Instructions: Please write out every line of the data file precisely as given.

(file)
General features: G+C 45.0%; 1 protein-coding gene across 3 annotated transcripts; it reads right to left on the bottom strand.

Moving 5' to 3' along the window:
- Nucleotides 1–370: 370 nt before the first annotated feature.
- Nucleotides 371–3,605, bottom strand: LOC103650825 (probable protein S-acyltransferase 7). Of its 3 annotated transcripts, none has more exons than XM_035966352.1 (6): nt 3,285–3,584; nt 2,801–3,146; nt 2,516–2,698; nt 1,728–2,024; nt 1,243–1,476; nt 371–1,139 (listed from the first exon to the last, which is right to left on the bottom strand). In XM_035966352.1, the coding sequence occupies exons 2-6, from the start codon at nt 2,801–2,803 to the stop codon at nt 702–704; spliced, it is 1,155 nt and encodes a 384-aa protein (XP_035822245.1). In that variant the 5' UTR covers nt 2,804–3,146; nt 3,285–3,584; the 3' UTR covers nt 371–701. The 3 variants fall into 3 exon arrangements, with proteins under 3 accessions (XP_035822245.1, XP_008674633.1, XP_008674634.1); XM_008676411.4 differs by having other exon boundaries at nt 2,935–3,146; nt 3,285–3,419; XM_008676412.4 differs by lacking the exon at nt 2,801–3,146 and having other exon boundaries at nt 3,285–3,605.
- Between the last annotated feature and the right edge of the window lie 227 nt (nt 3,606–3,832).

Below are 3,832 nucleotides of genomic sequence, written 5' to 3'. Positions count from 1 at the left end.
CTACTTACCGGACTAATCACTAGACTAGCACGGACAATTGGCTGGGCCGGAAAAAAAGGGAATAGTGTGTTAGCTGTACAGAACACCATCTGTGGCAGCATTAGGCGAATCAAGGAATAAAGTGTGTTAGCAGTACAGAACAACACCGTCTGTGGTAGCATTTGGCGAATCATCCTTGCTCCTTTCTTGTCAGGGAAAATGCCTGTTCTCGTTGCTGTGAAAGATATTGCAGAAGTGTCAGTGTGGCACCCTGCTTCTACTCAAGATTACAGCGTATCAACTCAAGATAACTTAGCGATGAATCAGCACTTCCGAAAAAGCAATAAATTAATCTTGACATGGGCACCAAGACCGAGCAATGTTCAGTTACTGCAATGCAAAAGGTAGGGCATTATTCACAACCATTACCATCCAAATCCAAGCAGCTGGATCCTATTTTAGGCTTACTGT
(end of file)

General features: G+C 45.0%; 1 protein-coding gene across 3 annotated transcripts; it reads right to left on the bottom strand.

Moving 5' to 3' along the window:
- Nucleotides 1–370: 370 nt before the first annotated feature.
- Nucleotides 371–3,605, bottom strand: LOC103650825 (probable protein S-acyltransferase 7). Of its 3 annotated transcripts, none has more exons than XM_035966352.1 (6): nt 3,285–3,584; nt 2,801–3,146; nt 2,516–2,698; nt 1,728–2,024; nt 1,243–1,476; nt 371–1,139 (listed from the first exon to the last, which is right to left on the bottom strand). In XM_035966352.1, the coding sequence occupies exons 2-6, from the start codon at nt 2,801–2,803 to the stop codon at nt 702–704; spliced, it is 1,155 nt and encodes a 384-aa protein (XP_035822245.1). In that variant the 5' UTR covers nt 2,804–3,146; nt 3,285–3,584; the 3' UTR covers nt 371–701. The 3 variants fall into 3 exon arrangements, with proteins under 3 accessions (XP_035822245.1, XP_008674633.1, XP_008674634.1); XM_008676411.4 differs by having other exon boundaries at nt 2,935–3,146; nt 3,285–3,419; XM_008676412.4 differs by lacking the exon at nt 2,801–3,146 and having other exon boundaries at nt 3,285–3,605.
- Between the last annotated feature and the right edge of the window lie 227 nt (nt 3,606–3,832).

Below are 3,832 nucleotides of genomic sequence, written 5' to 3'. Positions count from 1 at the left end.
CTACTTACCGGACTAATCACTAGACTAGCACGGACAATTGGCTGGGCCGGAAAAAAAGGGAATAGTGTGTTAGCTGTACAGAACACCATCTGTGGCAGCATTAGGCGAATCAAGGAATAAAGTGTGTTAGCAGTACAGAACAACACCGTCTGTGGTAGCATTTGGCGAATCATCCTTGCTCCTTTCTTGTCAGGGAAAATGCCTGTTCTCGTTGCTGTGAAAGATATTGCAGAAGTGTCAGTGTGGCACCCTGCTTCTACTCAAGATTACAGCGTATCAACTCAAGATAACTTAGCGATGAATCAGCACTTCCGAAAAAGCAATAAATTAATCTTGACATGGGCACCAAGACCGAGCAATGTTCAGTTACTGCAATGCAAAAGGTAGGGCATTATTCACAACCATTACCATCCAAATCCAAGCAGCTGGATCCTATTTTAGGCTTACTGT